Back to the present, now firmly within Novartis’ control, the primary product candidate—AVXS-101-represents a proprietary gene therapy product. In the press, some writers have called it “the $4 million drug.” The U.S. Food and Drug Administration, (FDA) has granted AVXS-101 orphan drug designation for the treatment of all types of SMA and fast track designation for the treatment of SMA Type 1. In addition to developing AVXS-101 to treat SMA Type 1, they sought to develop AVXS-101 to treat additional SMA types and develop other novel treatments for rare neurological genetic diseases.

Novartis paid what would appear to be a notable premium for the underlying technology and of course future scientific monopoly position. We highlight the risks AveXis itself disclosed during Securities and Exchange Commission (SEC) filings.

  • The company had always incurred losses and will continue to represent a considerable investment till commercial breakthrough. It will not have that problem with Novartis now, but results must be produced at some point in the not too distant future
  • The R&D and commercialization behind AVXS-101 represents considerable risk at multiple levels
  • As AVXS-101 is based on a novel technology it is subject to great uncertainty when looking to predict the time and cost of development and of course the path to securing regulatory approval.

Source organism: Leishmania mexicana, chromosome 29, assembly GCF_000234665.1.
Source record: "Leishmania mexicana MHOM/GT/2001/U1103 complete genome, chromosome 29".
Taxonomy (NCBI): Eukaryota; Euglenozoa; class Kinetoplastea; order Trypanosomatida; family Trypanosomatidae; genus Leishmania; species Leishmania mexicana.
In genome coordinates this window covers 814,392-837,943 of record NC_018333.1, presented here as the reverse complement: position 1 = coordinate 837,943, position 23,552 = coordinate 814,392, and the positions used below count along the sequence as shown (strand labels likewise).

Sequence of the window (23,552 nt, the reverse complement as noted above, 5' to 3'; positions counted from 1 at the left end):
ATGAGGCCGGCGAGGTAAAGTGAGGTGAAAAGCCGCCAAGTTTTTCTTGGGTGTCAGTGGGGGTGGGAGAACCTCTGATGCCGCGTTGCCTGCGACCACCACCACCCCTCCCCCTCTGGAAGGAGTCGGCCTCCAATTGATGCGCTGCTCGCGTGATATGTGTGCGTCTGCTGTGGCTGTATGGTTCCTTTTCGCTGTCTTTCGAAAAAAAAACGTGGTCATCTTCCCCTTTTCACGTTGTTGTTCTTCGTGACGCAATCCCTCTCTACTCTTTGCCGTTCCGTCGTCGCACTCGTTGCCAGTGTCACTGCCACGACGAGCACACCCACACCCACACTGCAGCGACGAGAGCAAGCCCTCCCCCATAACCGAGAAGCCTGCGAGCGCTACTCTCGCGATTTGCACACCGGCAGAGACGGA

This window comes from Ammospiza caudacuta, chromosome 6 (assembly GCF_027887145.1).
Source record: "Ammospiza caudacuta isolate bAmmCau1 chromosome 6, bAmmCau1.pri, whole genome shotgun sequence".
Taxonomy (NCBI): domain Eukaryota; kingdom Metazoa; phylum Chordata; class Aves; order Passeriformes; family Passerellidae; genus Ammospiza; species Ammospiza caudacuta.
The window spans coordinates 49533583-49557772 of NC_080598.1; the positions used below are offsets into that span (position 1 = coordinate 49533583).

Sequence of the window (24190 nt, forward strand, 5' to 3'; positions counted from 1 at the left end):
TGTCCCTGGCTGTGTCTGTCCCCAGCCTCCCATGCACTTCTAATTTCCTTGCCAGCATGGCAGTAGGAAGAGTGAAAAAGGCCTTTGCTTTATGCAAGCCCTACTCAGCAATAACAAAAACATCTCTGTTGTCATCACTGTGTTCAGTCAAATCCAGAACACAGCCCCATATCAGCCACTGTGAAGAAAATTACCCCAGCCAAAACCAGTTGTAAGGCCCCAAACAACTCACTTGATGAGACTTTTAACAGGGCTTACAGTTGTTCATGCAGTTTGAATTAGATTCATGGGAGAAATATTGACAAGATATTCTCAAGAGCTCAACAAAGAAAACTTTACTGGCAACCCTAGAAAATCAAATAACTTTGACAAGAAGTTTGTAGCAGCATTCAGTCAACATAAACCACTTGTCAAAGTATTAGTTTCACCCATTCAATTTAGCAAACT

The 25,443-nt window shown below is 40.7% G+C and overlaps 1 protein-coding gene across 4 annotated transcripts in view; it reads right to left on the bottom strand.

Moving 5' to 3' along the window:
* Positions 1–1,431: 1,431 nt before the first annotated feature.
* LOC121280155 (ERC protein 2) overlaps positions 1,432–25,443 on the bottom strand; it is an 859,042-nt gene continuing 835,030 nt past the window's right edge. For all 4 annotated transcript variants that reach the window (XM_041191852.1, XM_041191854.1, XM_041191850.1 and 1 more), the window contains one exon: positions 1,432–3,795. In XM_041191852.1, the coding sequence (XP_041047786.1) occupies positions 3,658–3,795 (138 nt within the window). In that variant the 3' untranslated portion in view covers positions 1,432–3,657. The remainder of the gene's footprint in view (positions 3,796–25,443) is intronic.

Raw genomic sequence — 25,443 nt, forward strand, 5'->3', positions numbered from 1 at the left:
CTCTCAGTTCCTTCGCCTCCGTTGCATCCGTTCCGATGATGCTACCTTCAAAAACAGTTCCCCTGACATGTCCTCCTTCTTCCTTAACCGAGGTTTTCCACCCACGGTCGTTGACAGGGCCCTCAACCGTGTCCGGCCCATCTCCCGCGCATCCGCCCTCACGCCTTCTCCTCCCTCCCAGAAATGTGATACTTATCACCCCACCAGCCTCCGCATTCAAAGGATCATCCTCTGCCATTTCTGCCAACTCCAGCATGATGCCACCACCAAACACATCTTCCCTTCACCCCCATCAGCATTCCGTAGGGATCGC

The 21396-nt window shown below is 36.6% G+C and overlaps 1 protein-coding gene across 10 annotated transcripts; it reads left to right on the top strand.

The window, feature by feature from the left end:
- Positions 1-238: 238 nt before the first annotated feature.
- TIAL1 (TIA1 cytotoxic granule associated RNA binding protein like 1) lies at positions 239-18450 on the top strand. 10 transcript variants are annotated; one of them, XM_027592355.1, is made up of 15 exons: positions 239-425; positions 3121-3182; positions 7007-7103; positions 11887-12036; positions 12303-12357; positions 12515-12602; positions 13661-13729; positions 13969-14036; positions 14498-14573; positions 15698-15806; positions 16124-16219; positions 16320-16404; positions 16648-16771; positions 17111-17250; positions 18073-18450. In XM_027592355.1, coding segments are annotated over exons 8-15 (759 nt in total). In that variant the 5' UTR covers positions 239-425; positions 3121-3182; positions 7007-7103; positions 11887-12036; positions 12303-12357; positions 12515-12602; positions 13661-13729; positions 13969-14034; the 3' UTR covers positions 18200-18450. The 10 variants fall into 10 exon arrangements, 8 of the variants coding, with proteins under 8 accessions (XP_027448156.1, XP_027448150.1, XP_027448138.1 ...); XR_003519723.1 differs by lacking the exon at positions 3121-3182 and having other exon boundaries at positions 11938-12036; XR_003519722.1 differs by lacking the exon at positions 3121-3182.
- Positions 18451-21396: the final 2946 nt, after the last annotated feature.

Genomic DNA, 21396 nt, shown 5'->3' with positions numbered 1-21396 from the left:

• As the time of their initial public offering (IPO) S1 filing, there were not approved gene therapies in the US and only one such product in the EU. We are facing the uncharted unknown and risk rations get very high in these scenarios
  • As with most drug development but especially with novel technologies and platforms, any success in preclinical phase or early clinical trials doesn’t mean that positive results will ensue in late state trials
  • The AVXS-101 product may cause adverse effects or introduce other issues that may delay or prevent regulatory approval, limit commercial potential or end up adverse events during post marketing approval
  • Regulatory approval with FDA, EMA and others cannot be predicted with certainty
  • Any commercial success associated with AVXS-101 is contingent on market acceptance by physicians, patients, third-party payors and others in the medical community, which could be limited if genetic screening for SMA in newborns is not approved by authorities among other contingencies
  • By the time of their IPO, only a third-party had conducted the one clinical trial of AVXS-101 and their ability to influence the design and conduct of trials had been limited.